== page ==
Amazing, I made it to Puerto Madryn and more importantly I’ve made it to Patagonia, pretty happy about that.  Although on my first night in the hostel I realised all my belongings are starting to get into a sorry state.  Looking at everything dumped in the corner I realised it had been a fair while since I was last in a hostel.  Everything is dirty and stained and has even developed a certain “smell”, a vast contrast to all the other backpackers in the hostel in their nice fluorescent Northface gortex that makes a swishing noise as they walk around.  Gortex is a good idea down here though as the last couple of days have been pretty grim all the time and I know its only going to get more challenging as I go south.  The town feels as though it is on the edge of wilderness and looking at the map it seems like its going to get quite bleak from here on in, haha going to be interesting.

Puerto Madryn is right next to Peninsula Valdes, a World Heritage Site, which is famous for the ridiculous amounts of sealife that is found all around here.  This includes whales, penguins, seals, sea lions, dolphins as well as Orca.  I’ve seen most of these animals in various parts of the world, but never Orca and the ones here are particularly special.  It is the only place in the world where they have learnt to beach theirselves to catch the young seals that relax on the shoreline before dragging them back into the sea, poor little buggers!  This only happens during the breeding season in January and even then it is rarely seen.  So no Orca for me this time.  Because of this I decided to skip paying for entrance to the peninsula and instead go to a couple of lesser known places where you can get actually get down on the beach and walk amongst the animals.  The advantage of having your own bike.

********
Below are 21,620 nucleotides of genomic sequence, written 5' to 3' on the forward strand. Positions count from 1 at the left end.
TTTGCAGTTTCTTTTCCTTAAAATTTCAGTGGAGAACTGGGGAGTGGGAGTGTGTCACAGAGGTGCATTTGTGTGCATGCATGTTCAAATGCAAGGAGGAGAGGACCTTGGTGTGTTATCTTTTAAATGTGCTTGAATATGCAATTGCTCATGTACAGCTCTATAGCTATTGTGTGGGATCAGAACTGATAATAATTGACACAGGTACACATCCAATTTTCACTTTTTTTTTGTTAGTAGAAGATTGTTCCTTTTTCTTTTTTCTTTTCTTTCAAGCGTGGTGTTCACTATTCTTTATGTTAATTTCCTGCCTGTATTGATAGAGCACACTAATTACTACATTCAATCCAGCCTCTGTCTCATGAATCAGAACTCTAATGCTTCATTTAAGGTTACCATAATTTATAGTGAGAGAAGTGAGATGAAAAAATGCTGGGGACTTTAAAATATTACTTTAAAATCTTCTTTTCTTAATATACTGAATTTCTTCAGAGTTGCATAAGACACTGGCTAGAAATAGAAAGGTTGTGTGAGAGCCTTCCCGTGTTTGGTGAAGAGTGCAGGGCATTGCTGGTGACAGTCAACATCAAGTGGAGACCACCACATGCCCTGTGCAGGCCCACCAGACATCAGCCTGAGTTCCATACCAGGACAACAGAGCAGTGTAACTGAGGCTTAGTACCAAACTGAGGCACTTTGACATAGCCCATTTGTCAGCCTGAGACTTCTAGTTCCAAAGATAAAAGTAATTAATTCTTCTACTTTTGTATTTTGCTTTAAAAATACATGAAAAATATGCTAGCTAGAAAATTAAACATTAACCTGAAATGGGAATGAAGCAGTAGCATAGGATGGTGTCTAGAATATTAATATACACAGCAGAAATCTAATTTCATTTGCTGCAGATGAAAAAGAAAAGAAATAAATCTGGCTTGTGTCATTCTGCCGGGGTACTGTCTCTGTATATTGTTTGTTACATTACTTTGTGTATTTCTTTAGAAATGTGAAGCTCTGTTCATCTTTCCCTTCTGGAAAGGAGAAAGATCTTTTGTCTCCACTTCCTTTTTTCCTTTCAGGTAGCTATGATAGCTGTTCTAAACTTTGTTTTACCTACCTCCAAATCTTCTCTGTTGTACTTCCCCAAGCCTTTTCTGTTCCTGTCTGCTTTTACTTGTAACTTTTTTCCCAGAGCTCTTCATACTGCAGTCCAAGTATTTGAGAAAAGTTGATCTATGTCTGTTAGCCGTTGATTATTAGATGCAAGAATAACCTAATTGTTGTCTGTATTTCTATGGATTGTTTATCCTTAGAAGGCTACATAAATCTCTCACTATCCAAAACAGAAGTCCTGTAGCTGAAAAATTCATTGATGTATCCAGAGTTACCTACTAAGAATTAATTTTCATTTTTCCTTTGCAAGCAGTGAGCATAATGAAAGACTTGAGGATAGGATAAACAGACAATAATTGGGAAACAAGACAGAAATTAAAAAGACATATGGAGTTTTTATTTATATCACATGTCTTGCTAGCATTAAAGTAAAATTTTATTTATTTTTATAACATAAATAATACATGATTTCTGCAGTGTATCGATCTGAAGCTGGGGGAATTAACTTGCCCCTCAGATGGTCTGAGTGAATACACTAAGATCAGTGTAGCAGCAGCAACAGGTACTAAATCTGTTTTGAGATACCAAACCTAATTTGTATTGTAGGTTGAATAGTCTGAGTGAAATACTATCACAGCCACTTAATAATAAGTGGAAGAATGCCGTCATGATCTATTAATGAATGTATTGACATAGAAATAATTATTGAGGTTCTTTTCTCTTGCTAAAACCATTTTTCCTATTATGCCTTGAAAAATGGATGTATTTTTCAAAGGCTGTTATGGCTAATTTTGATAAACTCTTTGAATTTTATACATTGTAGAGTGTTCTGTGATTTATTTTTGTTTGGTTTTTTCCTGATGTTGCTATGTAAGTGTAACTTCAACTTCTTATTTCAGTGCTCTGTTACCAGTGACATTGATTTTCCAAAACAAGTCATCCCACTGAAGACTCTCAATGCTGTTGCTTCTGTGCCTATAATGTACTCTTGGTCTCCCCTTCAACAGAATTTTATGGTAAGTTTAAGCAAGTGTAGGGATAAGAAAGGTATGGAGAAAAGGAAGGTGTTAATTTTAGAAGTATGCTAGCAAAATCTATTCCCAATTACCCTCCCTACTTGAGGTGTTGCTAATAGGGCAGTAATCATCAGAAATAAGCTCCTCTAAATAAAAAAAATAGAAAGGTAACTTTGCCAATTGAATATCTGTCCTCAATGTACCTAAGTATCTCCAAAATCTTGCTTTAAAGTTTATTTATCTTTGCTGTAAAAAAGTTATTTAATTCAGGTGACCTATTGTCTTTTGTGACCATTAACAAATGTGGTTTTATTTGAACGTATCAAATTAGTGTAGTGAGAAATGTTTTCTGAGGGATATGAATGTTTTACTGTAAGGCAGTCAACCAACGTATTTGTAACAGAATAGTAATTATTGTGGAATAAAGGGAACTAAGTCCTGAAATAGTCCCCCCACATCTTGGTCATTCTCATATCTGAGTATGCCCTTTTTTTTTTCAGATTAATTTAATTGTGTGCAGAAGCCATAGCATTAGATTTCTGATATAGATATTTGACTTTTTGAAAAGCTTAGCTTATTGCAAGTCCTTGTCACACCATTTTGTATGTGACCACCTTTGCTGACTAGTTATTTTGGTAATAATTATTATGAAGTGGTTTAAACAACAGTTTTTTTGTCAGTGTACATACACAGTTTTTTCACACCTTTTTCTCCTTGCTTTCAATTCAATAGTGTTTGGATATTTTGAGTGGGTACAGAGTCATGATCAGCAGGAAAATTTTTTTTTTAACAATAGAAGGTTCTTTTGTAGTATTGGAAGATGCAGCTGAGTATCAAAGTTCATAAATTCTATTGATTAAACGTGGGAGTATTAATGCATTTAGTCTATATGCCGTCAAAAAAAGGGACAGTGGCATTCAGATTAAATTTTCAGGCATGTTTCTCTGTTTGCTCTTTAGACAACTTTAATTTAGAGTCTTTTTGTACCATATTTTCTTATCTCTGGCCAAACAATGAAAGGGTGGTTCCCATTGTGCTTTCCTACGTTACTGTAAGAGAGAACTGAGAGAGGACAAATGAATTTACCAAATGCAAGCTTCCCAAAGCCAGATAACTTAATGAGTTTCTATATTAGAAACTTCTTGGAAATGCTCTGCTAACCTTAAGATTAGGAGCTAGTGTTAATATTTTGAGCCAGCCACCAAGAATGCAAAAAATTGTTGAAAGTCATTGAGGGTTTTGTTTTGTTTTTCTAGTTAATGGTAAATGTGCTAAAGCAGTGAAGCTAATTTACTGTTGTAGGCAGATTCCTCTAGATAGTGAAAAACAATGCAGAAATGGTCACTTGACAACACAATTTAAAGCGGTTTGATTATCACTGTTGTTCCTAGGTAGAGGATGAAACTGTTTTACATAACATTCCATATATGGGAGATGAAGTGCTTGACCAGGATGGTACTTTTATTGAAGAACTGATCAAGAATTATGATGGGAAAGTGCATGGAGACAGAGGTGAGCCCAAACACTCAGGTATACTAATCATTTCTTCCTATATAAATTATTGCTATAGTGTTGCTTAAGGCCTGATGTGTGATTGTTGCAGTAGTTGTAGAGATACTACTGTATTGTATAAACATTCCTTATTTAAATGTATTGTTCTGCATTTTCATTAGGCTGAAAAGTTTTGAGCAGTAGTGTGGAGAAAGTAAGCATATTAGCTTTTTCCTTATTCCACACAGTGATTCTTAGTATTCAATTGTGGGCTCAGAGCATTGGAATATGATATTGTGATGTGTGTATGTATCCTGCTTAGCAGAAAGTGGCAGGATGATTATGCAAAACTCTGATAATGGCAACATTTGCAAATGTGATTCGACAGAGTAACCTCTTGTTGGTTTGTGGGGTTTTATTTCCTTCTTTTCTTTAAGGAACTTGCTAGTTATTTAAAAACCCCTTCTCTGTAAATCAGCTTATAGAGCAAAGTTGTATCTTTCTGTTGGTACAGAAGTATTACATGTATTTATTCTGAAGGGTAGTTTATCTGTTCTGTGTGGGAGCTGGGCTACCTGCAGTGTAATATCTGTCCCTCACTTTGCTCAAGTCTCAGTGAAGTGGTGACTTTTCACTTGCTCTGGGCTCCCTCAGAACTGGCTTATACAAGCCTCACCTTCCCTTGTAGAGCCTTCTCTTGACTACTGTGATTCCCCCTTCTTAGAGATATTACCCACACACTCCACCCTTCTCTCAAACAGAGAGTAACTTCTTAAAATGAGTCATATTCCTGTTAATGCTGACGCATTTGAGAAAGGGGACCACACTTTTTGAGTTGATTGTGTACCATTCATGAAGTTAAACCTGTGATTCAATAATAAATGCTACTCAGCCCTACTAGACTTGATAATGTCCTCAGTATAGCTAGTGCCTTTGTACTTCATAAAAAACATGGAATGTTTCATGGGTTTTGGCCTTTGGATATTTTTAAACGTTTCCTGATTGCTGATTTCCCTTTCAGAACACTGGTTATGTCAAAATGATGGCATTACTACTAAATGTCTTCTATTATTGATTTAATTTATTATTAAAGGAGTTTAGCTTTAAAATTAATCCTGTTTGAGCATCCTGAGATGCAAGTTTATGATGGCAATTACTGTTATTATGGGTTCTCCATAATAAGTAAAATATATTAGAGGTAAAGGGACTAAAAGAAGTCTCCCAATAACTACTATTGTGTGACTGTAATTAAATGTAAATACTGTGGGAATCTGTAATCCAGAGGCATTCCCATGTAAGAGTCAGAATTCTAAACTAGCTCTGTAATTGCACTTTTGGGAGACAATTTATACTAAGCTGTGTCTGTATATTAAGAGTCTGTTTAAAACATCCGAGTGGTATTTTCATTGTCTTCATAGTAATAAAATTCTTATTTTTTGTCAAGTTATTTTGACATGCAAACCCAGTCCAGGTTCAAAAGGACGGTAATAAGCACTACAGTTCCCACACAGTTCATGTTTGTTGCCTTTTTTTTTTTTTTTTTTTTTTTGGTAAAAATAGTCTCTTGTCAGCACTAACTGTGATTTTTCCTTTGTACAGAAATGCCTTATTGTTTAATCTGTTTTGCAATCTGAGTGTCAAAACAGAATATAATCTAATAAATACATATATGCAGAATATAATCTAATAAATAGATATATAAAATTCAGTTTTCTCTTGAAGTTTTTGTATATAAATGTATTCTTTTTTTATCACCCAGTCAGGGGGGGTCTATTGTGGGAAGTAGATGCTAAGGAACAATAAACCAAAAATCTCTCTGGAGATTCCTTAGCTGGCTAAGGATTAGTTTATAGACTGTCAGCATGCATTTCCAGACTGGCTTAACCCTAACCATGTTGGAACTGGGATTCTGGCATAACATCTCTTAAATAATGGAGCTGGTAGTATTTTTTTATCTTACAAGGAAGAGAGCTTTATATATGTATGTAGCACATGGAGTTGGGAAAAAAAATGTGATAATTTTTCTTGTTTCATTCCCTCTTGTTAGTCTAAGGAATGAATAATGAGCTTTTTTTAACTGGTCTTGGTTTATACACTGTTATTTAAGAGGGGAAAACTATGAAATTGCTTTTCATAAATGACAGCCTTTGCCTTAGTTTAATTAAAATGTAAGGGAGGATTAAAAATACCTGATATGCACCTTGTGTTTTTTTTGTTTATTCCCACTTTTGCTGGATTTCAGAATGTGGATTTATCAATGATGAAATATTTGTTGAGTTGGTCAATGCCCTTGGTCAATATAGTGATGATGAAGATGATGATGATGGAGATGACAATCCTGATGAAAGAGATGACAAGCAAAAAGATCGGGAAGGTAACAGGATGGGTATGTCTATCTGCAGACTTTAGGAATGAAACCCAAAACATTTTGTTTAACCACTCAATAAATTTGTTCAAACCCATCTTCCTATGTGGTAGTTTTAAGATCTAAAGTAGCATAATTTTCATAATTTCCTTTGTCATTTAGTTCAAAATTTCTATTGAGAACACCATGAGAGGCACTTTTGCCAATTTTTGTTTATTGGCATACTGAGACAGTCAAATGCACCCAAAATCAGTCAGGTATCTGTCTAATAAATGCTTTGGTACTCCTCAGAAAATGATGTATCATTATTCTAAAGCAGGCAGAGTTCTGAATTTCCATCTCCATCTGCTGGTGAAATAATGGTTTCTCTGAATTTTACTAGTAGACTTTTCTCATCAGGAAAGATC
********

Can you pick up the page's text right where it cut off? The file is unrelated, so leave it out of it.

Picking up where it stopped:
One of these was Punta Ninfas, a remote outcrop some 80kms of ripio away from Puerto Madryn.  Its here that you can climb down the cliff and get really close to Elephant seals.  While getting ready for this day drip I chatted to Katia, a girl from France who was staying in the hostel and as I didn’t need much equipment, we worked out there was room for her to come along on the bike too.  It made a nice change from all the solo riding I have been doing.  The trip out was dusty at times and I had to concentrate to avoid the deeper gravel, but was on the whole fine.  What we did have trouble with was finding a way down the cliff once we arrived.  It’s a sheer drop and there are no obvious ways down so we rode back and forth right along the cliff edge until we found a way.   Glad my brakes are still going strong.  

Cliffhanger, not nearly as bad as it looks.

Finally finding a gap we made the steep climb down, made more difficult as I was carrying my helmet and bike gear.  But once down we had the beach to ourselves, sharing it only with the Elephant seals.  These looked huge from the cliff edge so actually coming within a couple of metres to them and seeing exactly how big they are was definitely better than any tour we could have paid for on the peninsula.  They are massive, and so fat they can hardly drag theirselves around.  We spent the afternoon walking around taking photos as close as we dared to go and then took an increasingly cold ride back in the strong winds.